The current Government does not want to grant councils in England control over the enforcement of moving traffic violations, despite authorities in London and Wales already having the powers, according to one of the most senior figures in the Department for Transport (DfT).
Under Part Six of the Traffic Management Act 2004, ministers can give councils the power to issue fines for offences such as such as stopping in yellow boxes and making prohibited turns.
These powers are in force in London and the Welsh Government has offered local authorities the powers on request; however elsewhere in England the offences are still enforced by the police.
Council chiefs in the Local Government Association (LGA) have been campaigning for years for ministers to pass these powers on to other authorities across England but successive Governments have refused.
Tricia Hayes, DfT director general for roads, motoring and devolution, told councillors on the LGA’s environment, economy, housing and transport board, that the new Government is also unlikely to grant any such powers outside London.
‘I think we should just keep the conversation going. Ministers aren’t there right now. Ministers are looking at the amount of money being generated by individual box junctions in London and thinking is this a tool we want to make more widely available. It’s not where we are right now,’ she said.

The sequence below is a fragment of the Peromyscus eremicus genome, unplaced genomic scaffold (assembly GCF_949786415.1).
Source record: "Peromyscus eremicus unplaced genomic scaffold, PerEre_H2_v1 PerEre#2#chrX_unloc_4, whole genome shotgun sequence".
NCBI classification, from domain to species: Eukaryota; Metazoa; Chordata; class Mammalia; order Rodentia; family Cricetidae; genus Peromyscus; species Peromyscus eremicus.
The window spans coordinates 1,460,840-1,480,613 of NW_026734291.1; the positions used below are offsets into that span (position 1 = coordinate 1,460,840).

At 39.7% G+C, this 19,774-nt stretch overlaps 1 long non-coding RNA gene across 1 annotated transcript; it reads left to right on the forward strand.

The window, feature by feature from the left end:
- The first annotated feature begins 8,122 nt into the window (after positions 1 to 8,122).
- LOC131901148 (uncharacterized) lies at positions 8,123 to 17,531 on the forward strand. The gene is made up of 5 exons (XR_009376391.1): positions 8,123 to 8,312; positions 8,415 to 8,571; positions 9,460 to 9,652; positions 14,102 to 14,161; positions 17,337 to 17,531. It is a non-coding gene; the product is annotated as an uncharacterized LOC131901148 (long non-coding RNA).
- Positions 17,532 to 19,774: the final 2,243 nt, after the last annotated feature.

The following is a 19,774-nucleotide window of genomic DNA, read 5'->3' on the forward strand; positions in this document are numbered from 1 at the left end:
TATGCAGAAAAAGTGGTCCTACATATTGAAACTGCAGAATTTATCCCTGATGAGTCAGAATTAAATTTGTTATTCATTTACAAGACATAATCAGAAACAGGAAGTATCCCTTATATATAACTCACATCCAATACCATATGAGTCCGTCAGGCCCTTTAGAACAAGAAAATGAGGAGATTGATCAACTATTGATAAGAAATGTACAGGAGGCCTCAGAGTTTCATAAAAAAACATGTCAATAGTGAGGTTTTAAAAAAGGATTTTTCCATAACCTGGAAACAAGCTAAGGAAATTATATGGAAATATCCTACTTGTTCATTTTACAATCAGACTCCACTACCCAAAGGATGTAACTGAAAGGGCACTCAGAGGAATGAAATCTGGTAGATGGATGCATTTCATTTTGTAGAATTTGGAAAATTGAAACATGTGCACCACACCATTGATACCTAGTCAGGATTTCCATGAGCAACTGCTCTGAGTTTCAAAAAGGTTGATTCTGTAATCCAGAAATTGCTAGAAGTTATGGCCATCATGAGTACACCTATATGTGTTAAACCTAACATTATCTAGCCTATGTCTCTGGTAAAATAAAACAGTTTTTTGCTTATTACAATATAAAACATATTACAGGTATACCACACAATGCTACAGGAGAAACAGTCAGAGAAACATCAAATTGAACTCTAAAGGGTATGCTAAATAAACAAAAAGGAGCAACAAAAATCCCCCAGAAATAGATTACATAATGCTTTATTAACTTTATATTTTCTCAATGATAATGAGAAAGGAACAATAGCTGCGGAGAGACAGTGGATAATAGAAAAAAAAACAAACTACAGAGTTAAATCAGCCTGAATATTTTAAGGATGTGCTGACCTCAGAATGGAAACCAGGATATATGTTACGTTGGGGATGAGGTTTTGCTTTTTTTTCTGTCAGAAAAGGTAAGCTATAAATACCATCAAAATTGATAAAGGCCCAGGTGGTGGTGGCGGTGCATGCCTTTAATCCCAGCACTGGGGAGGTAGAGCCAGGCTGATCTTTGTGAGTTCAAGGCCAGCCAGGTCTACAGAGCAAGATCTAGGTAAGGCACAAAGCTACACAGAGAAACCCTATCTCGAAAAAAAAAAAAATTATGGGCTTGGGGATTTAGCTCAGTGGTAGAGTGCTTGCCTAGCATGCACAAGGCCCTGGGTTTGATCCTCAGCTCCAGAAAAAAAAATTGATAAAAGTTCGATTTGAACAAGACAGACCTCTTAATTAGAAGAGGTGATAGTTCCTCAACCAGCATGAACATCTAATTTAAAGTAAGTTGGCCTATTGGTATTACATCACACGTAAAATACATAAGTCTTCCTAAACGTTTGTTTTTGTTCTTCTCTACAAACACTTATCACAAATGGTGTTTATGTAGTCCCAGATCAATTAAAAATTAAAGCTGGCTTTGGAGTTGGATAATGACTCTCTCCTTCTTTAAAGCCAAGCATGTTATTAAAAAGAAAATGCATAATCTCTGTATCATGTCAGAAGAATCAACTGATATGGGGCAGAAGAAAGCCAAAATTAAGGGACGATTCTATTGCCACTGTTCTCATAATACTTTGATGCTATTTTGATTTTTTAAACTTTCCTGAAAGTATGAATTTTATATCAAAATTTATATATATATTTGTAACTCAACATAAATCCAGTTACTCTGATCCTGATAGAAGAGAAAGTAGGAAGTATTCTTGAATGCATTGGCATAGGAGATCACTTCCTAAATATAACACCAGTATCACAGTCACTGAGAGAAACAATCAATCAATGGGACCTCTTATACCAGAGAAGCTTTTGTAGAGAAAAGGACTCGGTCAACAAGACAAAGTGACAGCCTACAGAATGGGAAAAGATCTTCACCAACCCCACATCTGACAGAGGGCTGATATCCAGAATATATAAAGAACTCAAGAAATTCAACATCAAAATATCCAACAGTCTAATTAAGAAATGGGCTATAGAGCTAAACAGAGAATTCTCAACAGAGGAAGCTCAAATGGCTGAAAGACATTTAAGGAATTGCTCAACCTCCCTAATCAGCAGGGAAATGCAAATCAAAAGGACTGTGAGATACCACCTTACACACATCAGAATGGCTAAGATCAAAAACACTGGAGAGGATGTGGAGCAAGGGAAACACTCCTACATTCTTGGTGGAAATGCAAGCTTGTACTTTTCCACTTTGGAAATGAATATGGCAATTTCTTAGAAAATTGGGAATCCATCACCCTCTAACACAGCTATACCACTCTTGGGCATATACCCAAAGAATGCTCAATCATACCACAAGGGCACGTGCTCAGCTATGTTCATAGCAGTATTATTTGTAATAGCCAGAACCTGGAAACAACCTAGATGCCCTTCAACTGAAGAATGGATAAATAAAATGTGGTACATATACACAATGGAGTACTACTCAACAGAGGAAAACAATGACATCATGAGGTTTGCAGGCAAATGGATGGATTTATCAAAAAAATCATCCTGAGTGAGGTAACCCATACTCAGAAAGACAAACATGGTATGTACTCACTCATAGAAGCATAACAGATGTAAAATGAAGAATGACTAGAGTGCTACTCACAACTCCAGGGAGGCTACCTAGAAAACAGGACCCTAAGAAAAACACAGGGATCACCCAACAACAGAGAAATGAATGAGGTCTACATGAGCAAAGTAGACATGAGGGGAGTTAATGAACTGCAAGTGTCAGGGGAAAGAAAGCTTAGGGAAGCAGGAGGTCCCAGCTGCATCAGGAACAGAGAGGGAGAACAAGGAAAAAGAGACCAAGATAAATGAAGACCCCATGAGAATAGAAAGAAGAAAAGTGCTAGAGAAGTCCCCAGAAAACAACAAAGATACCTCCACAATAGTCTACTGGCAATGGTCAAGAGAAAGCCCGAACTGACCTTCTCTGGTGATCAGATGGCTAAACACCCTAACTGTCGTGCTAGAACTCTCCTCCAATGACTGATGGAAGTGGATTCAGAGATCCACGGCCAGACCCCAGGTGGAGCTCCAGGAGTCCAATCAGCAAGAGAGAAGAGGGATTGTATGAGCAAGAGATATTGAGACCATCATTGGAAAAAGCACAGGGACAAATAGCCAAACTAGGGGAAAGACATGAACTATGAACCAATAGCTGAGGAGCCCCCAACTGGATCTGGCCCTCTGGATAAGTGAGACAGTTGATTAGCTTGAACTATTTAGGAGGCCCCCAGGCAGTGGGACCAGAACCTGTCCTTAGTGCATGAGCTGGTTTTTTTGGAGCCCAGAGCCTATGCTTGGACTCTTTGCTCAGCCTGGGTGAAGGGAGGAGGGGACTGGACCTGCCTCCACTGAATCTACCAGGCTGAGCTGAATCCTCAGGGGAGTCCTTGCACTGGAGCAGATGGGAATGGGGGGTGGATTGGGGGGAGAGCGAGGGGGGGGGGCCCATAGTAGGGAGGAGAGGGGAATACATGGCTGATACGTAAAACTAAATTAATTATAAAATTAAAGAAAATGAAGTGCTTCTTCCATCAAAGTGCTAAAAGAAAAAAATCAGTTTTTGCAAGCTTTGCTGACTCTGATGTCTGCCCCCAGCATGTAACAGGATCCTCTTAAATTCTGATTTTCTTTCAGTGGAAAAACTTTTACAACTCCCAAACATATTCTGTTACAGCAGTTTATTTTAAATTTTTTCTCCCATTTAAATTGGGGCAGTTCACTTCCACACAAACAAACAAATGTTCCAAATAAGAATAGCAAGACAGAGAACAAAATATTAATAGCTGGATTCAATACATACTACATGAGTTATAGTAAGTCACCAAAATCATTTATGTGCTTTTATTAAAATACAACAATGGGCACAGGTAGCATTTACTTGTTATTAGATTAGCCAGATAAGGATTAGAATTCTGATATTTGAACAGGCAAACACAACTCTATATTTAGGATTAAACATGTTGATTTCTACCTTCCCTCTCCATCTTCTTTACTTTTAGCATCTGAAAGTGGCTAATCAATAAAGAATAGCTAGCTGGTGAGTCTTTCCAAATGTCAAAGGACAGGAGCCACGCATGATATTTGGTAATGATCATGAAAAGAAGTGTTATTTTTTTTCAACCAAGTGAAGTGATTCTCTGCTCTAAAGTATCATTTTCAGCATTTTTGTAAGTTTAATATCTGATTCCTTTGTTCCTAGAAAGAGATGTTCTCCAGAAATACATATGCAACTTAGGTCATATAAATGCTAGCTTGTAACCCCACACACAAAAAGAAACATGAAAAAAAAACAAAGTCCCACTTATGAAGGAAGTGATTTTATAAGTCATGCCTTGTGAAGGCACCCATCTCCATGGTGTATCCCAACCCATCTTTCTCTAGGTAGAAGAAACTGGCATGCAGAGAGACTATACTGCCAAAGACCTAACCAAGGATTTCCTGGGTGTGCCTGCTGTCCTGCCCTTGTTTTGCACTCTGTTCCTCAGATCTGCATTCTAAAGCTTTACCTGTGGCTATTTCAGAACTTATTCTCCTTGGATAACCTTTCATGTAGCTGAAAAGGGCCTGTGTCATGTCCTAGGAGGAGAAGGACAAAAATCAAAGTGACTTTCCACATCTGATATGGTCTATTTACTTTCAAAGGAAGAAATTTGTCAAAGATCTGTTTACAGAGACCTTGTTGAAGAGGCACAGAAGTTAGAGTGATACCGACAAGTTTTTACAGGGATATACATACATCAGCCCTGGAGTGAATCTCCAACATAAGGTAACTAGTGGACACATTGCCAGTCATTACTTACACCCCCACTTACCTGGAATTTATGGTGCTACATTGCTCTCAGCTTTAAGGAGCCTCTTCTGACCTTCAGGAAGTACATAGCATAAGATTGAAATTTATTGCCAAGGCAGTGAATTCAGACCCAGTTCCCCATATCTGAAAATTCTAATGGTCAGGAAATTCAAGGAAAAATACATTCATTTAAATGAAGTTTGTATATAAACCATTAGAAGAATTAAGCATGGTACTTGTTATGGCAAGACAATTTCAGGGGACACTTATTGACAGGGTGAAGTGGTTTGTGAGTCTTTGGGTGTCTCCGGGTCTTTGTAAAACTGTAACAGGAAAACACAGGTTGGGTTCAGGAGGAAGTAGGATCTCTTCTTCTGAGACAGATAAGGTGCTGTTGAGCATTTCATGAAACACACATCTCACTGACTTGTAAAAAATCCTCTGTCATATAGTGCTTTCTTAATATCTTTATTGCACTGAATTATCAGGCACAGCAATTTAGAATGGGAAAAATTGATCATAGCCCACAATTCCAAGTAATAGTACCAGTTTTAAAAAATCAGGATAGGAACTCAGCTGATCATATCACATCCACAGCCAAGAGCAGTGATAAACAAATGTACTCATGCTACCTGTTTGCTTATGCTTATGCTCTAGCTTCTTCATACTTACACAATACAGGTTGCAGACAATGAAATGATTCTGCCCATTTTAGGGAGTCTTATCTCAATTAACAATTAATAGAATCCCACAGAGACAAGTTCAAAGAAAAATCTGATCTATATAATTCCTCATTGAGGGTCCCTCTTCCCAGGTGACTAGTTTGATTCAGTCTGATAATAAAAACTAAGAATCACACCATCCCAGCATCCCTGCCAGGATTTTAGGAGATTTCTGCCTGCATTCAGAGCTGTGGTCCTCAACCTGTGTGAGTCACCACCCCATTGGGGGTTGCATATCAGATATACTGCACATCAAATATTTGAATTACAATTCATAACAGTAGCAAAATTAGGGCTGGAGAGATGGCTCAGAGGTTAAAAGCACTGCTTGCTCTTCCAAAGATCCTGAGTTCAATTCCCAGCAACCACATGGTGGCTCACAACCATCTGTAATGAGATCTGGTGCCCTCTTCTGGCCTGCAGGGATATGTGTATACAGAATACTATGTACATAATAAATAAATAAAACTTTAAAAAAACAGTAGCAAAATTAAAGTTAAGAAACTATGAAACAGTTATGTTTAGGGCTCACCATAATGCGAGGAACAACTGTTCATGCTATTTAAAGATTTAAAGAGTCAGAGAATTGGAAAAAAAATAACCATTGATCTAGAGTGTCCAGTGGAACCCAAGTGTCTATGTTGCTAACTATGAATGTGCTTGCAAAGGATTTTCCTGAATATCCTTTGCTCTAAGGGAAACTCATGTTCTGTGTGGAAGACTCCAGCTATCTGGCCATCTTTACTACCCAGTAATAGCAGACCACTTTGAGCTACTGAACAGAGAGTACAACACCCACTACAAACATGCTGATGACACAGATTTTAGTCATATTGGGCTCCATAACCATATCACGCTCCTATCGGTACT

‘I wouldn’t want you to think we are sitting on our hands on this. We are going to have to engage partly because of the legislative process in the Buses Bill. It’s on the table now. I am just being honest. Working with what ministers got when they arrived, it’s not where they want to go right now.’
Chair of the transport board and leader of Buckinghamshire County Council, Martin Tett, said the situation was ‘illogical’ and ‘discriminatory’.
‘I know the Government’s view is: “You local authorities will just milk it to fund services”. One of the offers we have made is if we implement the Act we will do so in a way that is fair for the motorist but also we could direct the money into agreed services that the Government recognises needs funding.
‘What is it that is different in Uxbridge from Denham. if I walk 100 yards over a boundary why is congestion and the mindset of a local authority so different?’
Leader of Cambridgeshire County Council, Cllr Steve Count, went further and said: ‘Sometimes when you have a difficult point to get across maybe a bit of levity will help. I feel racially abused here. I wasn’t born in London, because I wasn’t born a Londoner I have different powers to them. It’s the only way I can get my message across but realistically none of the laws should be drawn up in this way; it should be more of an encompassing power for the nation. I don’t have all the tools I need for Cambridge.’